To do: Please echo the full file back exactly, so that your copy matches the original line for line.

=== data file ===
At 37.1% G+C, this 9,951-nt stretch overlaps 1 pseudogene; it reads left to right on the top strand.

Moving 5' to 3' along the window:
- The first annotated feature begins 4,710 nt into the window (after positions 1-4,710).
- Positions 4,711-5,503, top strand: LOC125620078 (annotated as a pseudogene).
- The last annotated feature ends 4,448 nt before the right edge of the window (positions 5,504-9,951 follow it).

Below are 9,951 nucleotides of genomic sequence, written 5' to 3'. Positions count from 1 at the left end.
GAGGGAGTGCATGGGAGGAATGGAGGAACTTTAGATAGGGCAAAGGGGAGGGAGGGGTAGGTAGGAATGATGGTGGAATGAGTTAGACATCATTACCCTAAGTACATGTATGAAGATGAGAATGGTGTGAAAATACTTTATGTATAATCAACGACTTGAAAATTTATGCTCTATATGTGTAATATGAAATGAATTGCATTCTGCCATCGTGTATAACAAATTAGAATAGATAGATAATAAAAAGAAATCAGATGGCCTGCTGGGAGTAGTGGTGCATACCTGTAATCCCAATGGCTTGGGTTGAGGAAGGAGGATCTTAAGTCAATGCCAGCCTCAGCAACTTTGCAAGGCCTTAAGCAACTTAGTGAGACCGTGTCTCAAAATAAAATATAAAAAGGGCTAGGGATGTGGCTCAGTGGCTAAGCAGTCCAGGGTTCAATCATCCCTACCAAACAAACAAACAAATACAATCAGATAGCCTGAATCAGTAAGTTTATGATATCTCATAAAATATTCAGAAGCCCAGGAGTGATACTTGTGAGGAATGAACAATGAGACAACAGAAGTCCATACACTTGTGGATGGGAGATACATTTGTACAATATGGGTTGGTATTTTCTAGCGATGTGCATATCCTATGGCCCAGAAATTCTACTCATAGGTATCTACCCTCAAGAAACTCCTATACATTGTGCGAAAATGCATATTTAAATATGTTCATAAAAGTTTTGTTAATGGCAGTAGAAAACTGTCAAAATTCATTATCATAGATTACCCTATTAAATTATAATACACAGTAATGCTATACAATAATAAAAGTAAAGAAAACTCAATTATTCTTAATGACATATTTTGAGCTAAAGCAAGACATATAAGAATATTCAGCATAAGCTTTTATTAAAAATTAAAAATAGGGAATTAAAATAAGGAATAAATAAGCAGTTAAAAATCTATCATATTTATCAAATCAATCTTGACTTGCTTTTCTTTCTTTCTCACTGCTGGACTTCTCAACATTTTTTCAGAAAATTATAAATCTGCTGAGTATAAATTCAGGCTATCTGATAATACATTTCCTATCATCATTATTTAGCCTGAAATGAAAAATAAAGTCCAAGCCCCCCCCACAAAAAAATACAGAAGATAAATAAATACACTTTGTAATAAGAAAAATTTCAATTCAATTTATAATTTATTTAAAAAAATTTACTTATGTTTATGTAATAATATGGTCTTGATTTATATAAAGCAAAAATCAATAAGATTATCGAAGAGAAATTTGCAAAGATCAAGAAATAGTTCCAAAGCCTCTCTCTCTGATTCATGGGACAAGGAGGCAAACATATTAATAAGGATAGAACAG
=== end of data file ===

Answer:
At 37.1% G+C, this 9,951-nt stretch overlaps 1 pseudogene; it reads left to right on the top strand.

Moving 5' to 3' along the window:
- The first annotated feature begins 4,710 nt into the window (after positions 1-4,710).
- Positions 4,711-5,503, top strand: LOC125620078 (annotated as a pseudogene).
- The last annotated feature ends 4,448 nt before the right edge of the window (positions 5,504-9,951 follow it).

Below are 9,951 nucleotides of genomic sequence, written 5' to 3'. Positions count from 1 at the left end.
GAGGGAGTGCATGGGAGGAATGGAGGAACTTTAGATAGGGCAAAGGGGAGGGAGGGGTAGGTAGGAATGATGGTGGAATGAGTTAGACATCATTACCCTAAGTACATGTATGAAGATGAGAATGGTGTGAAAATACTTTATGTATAATCAACGACTTGAAAATTTATGCTCTATATGTGTAATATGAAATGAATTGCATTCTGCCATCGTGTATAACAAATTAGAATAGATAGATAATAAAAAGAAATCAGATGGCCTGCTGGGAGTAGTGGTGCATACCTGTAATCCCAATGGCTTGGGTTGAGGAAGGAGGATCTTAAGTCAATGCCAGCCTCAGCAACTTTGCAAGGCCTTAAGCAACTTAGTGAGACCGTGTCTCAAAATAAAATATAAAAAGGGCTAGGGATGTGGCTCAGTGGCTAAGCAGTCCAGGGTTCAATCATCCCTACCAAACAAACAAACAAATACAATCAGATAGCCTGAATCAGTAAGTTTATGATATCTCATAAAATATTCAGAAGCCCAGGAGTGATACTTGTGAGGAATGAACAATGAGACAACAGAAGTCCATACACTTGTGGATGGGAGATACATTTGTACAATATGGGTTGGTATTTTCTAGCGATGTGCATATCCTATGGCCCAGAAATTCTACTCATAGGTATCTACCCTCAAGAAACTCCTATACATTGTGCGAAAATGCATATTTAAATATGTTCATAAAAGTTTTGTTAATGGCAGTAGAAAACTGTCAAAATTCATTATCATAGATTACCCTATTAAATTATAATACACAGTAATGCTATACAATAATAAAAGTAAAGAAAACTCAATTATTCTTAATGACATATTTTGAGCTAAAGCAAGACATATAAGAATATTCAGCATAAGCTTTTATTAAAAATTAAAAATAGGGAATTAAAATAAGGAATAAATAAGCAGTTAAAAATCTATCATATTTATCAAATCAATCTTGACTTGCTTTTCTTTCTTTCTCACTGCTGGACTTCTCAACATTTTTTCAGAAAATTATAAATCTGCTGAGTATAAATTCAGGCTATCTGATAATACATTTCCTATCATCATTATTTAGCCTGAAATGAAAAATAAAGTCCAAGCCCCCCCCACAAAAAAATACAGAAGATAAATAAATACACTTTGTAATAAGAAAAATTTCAATTCAATTTATAATTTATTTAAAAAAATTTACTTATGTTTATGTAATAATATGGTCTTGATTTATATAAAGCAAAAATCAATAAGATTATCGAAGAGAAATTTGCAAAGATCAAGAAATAGTTCCAAAGCCTCTCTCTCTGATTCATGGGACAAGGAGGCAAACATATTAATAAGGATAGAACAG